In a report published on Monday (March 19) taking stock of the responses obtained regarding the current state of the cannabis industry, the Canadian federal government outlined its plans on preventing the entry of organized crime into the industry.
According to the document, the government is proposing companies to submit detailed financial information, including investors’ financial information, as a way to keep tabs on who is placing money in the cannabis industry during the licensing process.
“This information could then be used in determining whether to refuse to issue or renew a license… the regulations could require regular, ongoing reporting of financial information by [LPs],” the report said.
The government proposed making this step mandatory in the license application stage with Health Canada for cannabis companies. Companies unwilling to share the information could face the removal or denial of a license to handle marijuana legally.
This way, the government argues, could ensure organized crime is not infiltrating the new legal industry.
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The government’s point man on legalizing recreational cannabis, Liberal member of parliament Bill Blair, said they want to ensure the regulations being proposed, meet the objective of enabling a “diverse, competitive legal industry comprising both large and small players across the country, and displacing the existing illegal market.”
According to the report, the government originally proposed a measurement in which any shareholder who owned over 25 percent of an LP, whether public or private, would have to hold a security clearance. The document did not say how this would have been enforced.
However, after consulting with members of the industry, the government admitted it would be a task too complicated to ensure all the investments were legal.
The report said respondents felt the proposed requirement would be too difficult to enforce and that it would be “relatively simple” for illegal forces to structure investments and assets in a way where they would avoid the proposed clearance.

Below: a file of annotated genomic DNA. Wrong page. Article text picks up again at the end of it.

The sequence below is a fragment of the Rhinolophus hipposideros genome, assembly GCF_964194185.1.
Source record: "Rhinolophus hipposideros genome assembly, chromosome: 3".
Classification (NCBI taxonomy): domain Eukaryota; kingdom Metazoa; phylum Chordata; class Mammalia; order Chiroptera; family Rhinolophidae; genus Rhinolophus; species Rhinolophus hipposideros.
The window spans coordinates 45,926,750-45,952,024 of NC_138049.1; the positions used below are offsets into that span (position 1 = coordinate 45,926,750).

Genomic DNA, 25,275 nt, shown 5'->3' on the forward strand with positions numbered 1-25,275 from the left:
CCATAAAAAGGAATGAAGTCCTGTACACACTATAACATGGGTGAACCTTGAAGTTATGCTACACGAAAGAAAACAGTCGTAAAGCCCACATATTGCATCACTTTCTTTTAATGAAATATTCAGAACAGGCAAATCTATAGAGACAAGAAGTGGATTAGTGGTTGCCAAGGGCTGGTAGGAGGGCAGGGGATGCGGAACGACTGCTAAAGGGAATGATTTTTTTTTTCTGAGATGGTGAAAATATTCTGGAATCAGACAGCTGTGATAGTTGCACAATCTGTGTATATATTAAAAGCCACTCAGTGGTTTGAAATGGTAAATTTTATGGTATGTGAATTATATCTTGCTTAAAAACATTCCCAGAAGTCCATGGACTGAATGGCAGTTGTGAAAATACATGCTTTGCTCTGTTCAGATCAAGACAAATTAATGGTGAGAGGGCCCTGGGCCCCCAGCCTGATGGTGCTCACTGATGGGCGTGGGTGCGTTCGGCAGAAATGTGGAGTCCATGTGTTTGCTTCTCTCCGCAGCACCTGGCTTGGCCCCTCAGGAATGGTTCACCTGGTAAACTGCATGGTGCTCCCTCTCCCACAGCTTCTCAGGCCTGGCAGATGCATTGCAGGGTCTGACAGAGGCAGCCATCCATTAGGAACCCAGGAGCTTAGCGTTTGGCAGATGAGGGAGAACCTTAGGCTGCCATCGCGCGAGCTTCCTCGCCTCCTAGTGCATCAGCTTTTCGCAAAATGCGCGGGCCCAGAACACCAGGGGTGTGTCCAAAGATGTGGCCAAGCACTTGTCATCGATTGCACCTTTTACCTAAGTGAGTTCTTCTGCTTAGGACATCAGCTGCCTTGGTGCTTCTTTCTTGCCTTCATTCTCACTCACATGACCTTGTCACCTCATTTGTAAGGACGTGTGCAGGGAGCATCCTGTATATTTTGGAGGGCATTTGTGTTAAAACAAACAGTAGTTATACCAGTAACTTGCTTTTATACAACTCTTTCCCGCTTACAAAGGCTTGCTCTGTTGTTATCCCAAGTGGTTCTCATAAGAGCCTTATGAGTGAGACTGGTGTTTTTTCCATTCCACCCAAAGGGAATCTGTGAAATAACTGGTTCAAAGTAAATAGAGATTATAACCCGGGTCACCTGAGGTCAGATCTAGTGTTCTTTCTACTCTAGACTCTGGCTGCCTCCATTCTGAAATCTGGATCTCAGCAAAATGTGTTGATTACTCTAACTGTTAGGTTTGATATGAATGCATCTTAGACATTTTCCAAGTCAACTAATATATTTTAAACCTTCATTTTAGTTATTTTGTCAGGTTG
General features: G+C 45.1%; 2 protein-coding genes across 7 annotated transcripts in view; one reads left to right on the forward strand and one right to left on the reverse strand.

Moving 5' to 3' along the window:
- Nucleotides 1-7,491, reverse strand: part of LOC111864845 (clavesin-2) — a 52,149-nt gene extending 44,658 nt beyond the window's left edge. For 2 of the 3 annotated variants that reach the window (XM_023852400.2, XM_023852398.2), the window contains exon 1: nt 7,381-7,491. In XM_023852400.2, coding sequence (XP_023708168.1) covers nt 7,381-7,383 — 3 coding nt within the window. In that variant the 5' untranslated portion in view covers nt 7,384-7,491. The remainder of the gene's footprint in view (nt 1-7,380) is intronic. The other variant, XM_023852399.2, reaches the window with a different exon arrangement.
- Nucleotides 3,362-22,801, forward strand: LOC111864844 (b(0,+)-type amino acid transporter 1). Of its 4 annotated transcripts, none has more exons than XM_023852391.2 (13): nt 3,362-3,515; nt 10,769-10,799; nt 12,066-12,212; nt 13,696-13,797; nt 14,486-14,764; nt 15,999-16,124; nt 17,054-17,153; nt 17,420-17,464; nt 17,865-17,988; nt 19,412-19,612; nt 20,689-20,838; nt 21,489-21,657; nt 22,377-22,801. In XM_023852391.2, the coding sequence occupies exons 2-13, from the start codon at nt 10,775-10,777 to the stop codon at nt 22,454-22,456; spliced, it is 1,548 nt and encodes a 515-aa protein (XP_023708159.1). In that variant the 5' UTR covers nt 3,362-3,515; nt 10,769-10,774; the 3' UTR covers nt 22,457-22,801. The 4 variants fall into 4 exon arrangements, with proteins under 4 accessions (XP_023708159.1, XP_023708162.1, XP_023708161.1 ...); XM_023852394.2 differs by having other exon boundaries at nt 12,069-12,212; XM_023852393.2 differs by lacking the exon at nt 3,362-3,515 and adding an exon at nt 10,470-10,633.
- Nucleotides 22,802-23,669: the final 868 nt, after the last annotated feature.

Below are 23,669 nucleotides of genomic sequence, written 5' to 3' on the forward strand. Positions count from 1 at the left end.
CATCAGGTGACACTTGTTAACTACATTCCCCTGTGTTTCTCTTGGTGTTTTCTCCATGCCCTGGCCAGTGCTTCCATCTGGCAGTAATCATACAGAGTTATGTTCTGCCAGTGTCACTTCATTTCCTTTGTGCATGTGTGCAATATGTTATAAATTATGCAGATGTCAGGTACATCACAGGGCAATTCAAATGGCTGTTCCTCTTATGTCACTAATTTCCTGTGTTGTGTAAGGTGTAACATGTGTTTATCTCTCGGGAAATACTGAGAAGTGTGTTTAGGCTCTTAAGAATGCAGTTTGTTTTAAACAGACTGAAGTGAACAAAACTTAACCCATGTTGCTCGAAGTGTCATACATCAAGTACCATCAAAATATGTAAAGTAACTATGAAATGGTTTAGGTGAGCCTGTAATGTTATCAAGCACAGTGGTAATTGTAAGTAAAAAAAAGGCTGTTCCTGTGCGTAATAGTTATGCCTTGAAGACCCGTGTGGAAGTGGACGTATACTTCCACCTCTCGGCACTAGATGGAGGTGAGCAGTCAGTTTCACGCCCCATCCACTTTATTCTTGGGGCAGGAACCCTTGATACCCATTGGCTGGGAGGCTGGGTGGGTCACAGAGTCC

Critics of the government’s crusade on cannabis have asked for it to take a tougher stance on the potential for illegal forces to support the planned legal cannabis operations across Canada.
The Globe and Mail reported an undisclosed senior government official said Ottawa wants “a clearer indication of who has controlling interests in the companies” operating in the legalized cannabis market.
Trina Fraser, a partner at Brazeau Seller Law with a focus on cannabis law, told The Globe and Mail she is concerned as to whether this proposal will be a “defined set of rules that applies to everybody,” or if the government will “reserve the right to start asking questions and probing if and when they that they want to.”
Investors should remember that, as it stands, these are proposals from the Canadian government. That being said, it will be critical for the market to follow the regulations mandated by the authorities in the Canadian marijuana industry.
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Securities Disclosure: I, Bryan Mc Govern, hold no direct investment interest in any company mentioned in this article.